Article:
Irish Water Spaniel

Type: Gun Dog

Height: Females: 20 - 23 inches; Males: 21 – 24 inches.

Weight: Females: 45 - 58 lbs.; Males: 55 – 65 lbs.

Life Span: 10 - 12 years.

Litter Size: 4 -12 puppies.

Country of Origin: Ireland

Activity: High. Irish Water Spaniels have a lot of energy.

Watch-dog: High. Irish Water Spaniels are alert and aware of their surroundings.

Guard-dog: Medium – Low.


Description: The Irish Water Spaniel presents a picture of a smart, upstanding strongly built sporting dog. They are large dogs, riding high on their long thighs and low hocks. They are the tallest of the spaniels. Hidden in a forest of tight, curly ringlets for fur are two dark hazel eyes. They have a strong, square body and a whip-like tail, earning them the nickname of “Whip Tail”, “Rat Tail” and “Rat Tail Spaniel”. Irish Water Spaniels have a wonderful temperament and a unique appearance, making them an enjoyable breed. They have a greatly intelligent, quick learning, fun-loving personality that have earned them the title of "clowns of the spaniel family." Owners insist that this breed has a sense of humor. Irish Water Spaniels love water and will often take a flying leap into any body of water they encounter. Irish Water Spaniels excel in retrieving wildfowl. They are good guard dogs and excellent retrievers. Irish Water Spaniels are reserved with strangers, however, making them good watchdogs as well. They are not friendly with other dog breeds, and need socialization for most of their lives.

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Other Names: Rat Tail Spaniel, Rat Tail, Whip Tail

Colors: Rich, dark, solid liver.

Coat: Dense, tight ringlets on neck, body and top part of tail; longer, curling hair on legs and topknot; face, rear of tail, and back of legs below hocks smooth.

Temperament: Irish Water Spaniels are responsive, playful, and inquisitive. They have a quizzical appearance, and interested in what’s around him. Irish Water Spaniels are friendly and fun with family, often having a sense of humor. They are discerning with strangers, however, and will look them over. They are not friendly with other dogs, and need to be socialized and trained to overcome this. They get along fine with children, are gentle, faithful and loving. They love exercise, and absolutely love to swim. Irish Water Spaniels are intense, intelligent and self-willed. They can be shy or snappy in new situations or around new people.

With Children: Yes, they will tolerate children if no rough housing occurs.

With Pets: Dog aggressive, needs to be properly introduced.

Special Skills: Hunting dog and family pet.

Care and Training: Weekly grooming for Irish Water Spaniel with a steel comb is necessary to keep their curly coat mat free. However, it is not as much work as one might think. Pay special attention to behind the ears. Some stripping of unwanted hairs is necessary, as is trimming around the feet. Regular daily exercise is a necessity for Irish Water Spaniels and they should also be given the opportunity to swim as much as possible. Needs firm handling from an early age, as well as training and socialization for life.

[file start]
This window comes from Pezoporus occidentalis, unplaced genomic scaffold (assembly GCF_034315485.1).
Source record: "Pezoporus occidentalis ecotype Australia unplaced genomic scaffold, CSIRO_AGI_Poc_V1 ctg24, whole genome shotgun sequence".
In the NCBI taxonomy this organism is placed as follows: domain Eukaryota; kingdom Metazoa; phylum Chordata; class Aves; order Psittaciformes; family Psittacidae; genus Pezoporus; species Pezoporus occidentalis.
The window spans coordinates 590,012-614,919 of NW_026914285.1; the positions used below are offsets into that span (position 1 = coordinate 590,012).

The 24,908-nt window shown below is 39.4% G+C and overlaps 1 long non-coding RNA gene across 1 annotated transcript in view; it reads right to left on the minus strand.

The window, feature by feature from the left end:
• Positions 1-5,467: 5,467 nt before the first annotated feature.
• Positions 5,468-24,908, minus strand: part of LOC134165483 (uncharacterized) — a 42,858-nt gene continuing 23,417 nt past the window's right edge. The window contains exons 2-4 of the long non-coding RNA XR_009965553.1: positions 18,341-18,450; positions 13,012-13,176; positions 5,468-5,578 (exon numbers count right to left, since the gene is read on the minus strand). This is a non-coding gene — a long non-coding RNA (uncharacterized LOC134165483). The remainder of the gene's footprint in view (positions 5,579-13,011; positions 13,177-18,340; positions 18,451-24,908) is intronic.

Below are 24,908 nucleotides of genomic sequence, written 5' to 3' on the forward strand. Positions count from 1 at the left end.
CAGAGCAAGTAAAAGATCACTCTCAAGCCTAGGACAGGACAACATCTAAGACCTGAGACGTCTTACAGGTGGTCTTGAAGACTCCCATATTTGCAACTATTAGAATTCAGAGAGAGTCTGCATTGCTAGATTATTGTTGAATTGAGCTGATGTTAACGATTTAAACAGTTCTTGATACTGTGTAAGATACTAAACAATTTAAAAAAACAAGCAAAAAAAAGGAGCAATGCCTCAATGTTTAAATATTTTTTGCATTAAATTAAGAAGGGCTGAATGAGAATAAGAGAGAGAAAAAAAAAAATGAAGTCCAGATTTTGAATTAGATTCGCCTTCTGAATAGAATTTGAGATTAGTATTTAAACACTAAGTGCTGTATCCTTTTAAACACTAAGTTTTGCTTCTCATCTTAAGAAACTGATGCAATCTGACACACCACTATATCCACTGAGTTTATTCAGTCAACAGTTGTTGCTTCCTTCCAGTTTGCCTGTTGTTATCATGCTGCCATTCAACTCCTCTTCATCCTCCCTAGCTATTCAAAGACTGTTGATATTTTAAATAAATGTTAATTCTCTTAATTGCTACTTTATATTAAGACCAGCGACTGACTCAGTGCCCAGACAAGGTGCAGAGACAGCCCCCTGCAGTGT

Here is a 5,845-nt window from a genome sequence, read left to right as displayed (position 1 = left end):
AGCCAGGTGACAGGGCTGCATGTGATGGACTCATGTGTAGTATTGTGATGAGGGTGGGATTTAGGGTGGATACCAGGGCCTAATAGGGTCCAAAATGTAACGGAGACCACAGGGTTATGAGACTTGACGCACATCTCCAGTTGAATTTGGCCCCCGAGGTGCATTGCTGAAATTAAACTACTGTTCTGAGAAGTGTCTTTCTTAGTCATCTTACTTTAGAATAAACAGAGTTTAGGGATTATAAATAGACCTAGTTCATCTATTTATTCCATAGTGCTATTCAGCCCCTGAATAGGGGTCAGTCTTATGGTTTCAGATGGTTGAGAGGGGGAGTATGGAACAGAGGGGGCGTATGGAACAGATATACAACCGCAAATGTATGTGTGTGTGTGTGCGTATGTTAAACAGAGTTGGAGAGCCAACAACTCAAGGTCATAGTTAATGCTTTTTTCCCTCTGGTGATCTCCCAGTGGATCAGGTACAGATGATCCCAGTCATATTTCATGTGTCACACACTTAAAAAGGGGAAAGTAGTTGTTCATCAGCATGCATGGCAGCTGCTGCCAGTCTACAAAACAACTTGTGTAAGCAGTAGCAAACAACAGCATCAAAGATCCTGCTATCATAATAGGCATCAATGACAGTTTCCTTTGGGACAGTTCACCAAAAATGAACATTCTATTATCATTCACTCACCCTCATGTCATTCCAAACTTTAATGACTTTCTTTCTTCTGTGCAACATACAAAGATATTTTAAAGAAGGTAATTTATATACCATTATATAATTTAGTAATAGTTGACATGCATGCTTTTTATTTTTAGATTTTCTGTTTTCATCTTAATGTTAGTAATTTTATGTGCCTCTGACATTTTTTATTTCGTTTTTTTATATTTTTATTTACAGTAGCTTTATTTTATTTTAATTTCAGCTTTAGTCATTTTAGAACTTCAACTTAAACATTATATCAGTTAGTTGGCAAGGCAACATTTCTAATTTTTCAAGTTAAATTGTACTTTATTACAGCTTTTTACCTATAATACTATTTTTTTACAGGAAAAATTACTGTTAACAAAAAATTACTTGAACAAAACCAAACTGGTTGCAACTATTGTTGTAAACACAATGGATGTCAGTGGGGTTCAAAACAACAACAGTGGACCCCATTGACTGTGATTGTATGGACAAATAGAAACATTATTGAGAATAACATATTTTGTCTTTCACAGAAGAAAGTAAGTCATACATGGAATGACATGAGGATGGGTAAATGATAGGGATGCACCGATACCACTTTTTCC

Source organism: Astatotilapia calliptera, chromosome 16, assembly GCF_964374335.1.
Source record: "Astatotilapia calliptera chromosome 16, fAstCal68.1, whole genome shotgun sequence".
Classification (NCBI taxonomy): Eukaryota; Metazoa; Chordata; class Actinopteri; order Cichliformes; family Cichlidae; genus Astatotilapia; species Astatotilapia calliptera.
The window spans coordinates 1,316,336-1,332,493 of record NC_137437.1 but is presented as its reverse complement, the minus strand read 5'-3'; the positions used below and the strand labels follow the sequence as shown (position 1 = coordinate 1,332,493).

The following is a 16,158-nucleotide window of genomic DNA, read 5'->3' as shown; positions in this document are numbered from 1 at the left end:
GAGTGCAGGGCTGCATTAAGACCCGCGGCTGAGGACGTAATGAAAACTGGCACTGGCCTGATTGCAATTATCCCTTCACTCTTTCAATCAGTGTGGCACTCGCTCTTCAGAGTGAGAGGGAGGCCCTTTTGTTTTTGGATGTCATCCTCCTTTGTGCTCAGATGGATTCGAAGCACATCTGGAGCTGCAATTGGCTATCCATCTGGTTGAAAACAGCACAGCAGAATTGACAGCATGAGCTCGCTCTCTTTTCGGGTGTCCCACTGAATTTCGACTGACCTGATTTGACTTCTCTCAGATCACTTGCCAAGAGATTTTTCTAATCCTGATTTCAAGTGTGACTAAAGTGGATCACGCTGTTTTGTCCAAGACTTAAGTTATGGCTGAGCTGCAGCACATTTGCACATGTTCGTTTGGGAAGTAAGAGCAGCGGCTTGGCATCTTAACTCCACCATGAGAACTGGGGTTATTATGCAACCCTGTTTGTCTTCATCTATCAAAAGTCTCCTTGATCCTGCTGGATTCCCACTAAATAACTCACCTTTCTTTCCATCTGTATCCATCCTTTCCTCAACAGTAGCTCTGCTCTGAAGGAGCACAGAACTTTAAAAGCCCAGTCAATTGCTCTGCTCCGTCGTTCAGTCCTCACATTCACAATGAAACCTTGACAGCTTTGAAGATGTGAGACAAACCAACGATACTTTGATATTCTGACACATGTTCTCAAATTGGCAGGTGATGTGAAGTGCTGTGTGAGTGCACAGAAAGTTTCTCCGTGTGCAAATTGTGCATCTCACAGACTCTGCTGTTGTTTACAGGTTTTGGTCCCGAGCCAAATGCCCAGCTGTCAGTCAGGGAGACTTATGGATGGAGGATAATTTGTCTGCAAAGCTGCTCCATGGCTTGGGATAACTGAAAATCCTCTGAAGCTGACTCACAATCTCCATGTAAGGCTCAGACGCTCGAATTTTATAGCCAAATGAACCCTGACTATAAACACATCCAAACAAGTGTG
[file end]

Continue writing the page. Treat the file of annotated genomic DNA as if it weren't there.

Learning Rate: High. Obedience – Low. Problem Solving – High.

Special Needs: Exercise, grooming, socialization and training.

Living Environment: At home the Irish Water Spaniel needs a fenced yard. They may not be an ideal first-time buyer's dog, as they need strong leadership early on. They are not very friendly with other dogs as well, making an experienced dog owner essential. The best owner for this breed would be a dog-experienced, active owner living in a rural or suburban home.

Health Issues: Hip and elbow dysplasia, and thyroid problems. Other health concerns include coat and skin problems, seizures, sensitivity to sulfa drugs, and food allergies.

History: The Irish Water Spaniel was thought by a historian named Hugh Dalziel to be the progenitor of all the other forthcoming spaniels. This theory, however, contradicts the history of this breed. It is believed that the Irish Water Spaniel is the survivor of two other breeds found in Ireland: the North Country Water Spaniel, with a smaller body and parti-colored with a wavy coat, and the other being the South Country Water Spaniel, being larger with a curly coat. These two were thought to have come from, judging by appearance, the Poodle and the Curly-Coated Retriever. Some think the Portuguese Water Dog had something to do with the Irish Water Spaniel as well. The two North and South breeds met and bred, and the result was known as the Irish Water Spaniel. This specific breed, the Irish Water Spaniel, was said to have appeared in the 1830s from a dog by the name of “Boatswain”, born in 1834. Boatswain was owned by a man named Justin McCarthy, who never revealed the ingredients of his pup. McCarthy is probably most credited with the development of the breed. Bred as a water-bird retriever, they were officially recognized in England in 1859. In 1878 the American Kennel Club recognized the breed, and he has been used in sporting events, dog shows and as a family pet for at least 150 years now.

First Registered by the AKC: 1878

AKC Group: Sporting

Class: Gundog

Registries: AKC, ANKC, CKC, FCI (Group 8), KC(GB), UKC